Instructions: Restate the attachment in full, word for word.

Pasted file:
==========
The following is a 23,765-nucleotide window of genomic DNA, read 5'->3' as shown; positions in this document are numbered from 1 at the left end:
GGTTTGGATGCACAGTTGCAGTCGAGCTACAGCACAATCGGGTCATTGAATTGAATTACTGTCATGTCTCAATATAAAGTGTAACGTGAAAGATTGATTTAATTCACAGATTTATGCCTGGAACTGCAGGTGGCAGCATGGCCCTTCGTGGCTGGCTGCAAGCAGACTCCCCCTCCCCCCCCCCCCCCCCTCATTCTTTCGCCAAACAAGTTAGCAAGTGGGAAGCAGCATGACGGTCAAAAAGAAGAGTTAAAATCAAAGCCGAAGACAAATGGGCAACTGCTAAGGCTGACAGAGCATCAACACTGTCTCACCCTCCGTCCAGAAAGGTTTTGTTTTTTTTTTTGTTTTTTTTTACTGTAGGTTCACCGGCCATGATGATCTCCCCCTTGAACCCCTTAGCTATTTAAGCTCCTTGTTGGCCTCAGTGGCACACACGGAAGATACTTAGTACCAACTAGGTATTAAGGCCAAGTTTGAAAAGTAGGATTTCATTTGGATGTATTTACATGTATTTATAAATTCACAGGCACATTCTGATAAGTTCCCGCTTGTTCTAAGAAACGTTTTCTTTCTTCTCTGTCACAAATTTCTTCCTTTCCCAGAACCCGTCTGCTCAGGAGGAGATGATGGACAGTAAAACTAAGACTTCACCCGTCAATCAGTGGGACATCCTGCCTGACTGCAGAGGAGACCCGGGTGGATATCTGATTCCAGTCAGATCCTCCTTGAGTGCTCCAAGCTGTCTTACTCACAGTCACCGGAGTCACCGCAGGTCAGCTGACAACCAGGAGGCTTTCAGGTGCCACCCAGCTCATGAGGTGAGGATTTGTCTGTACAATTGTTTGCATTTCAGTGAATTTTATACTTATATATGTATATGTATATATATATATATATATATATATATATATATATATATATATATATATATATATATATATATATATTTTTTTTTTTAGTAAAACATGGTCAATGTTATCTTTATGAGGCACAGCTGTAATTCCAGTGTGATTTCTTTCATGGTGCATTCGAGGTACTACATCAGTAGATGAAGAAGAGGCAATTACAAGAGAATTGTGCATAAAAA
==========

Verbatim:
The following is a 23,765-nucleotide window of genomic DNA, read 5'->3' as shown; positions in this document are numbered from 1 at the left end:
GGTTTGGATGCACAGTTGCAGTCGAGCTACAGCACAATCGGGTCATTGAATTGAATTACTGTCATGTCTCAATATAAAGTGTAACGTGAAAGATTGATTTAATTCACAGATTTATGCCTGGAACTGCAGGTGGCAGCATGGCCCTTCGTGGCTGGCTGCAAGCAGACTCCCCCTCCCCCCCCCCCCCCCCTCATTCTTTCGCCAAACAAGTTAGCAAGTGGGAAGCAGCATGACGGTCAAAAAGAAGAGTTAAAATCAAAGCCGAAGACAAATGGGCAACTGCTAAGGCTGACAGAGCATCAACACTGTCTCACCCTCCGTCCAGAAAGGTTTTGTTTTTTTTTTTGTTTTTTTTTACTGTAGGTTCACCGGCCATGATGATCTCCCCCTTGAACCCCTTAGCTATTTAAGCTCCTTGTTGGCCTCAGTGGCACACACGGAAGATACTTAGTACCAACTAGGTATTAAGGCCAAGTTTGAAAAGTAGGATTTCATTTGGATGTATTTACATGTATTTATAAATTCACAGGCACATTCTGATAAGTTCCCGCTTGTTCTAAGAAACGTTTTCTTTCTTCTCTGTCACAAATTTCTTCCTTTCCCAGAACCCGTCTGCTCAGGAGGAGATGATGGACAGTAAAACTAAGACTTCACCCGTCAATCAGTGGGACATCCTGCCTGACTGCAGAGGAGACCCGGGTGGATATCTGATTCCAGTCAGATCCTCCTTGAGTGCTCCAAGCTGTCTTACTCACAGTCACCGGAGTCACCGCAGGTCAGCTGACAACCAGGAGGCTTTCAGGTGCCACCCAGCTCATGAGGTGAGGATTTGTCTGTACAATTGTTTGCATTTCAGTGAATTTTATACTTATATATGTATATGTATATATATATATATATATATATATATATATATATATATATATATATATATATATATATATATATATTTTTTTTTTTAGTAAAACATGGTCAATGTTATCTTTATGAGGCACAGCTGTAATTCCAGTGTGATTTCTTTCATGGTGCATTCGAGGTACTACATCAGTAGATGAAGAAGAGGCAATTACAAGAGAATTGTGCATAAAAA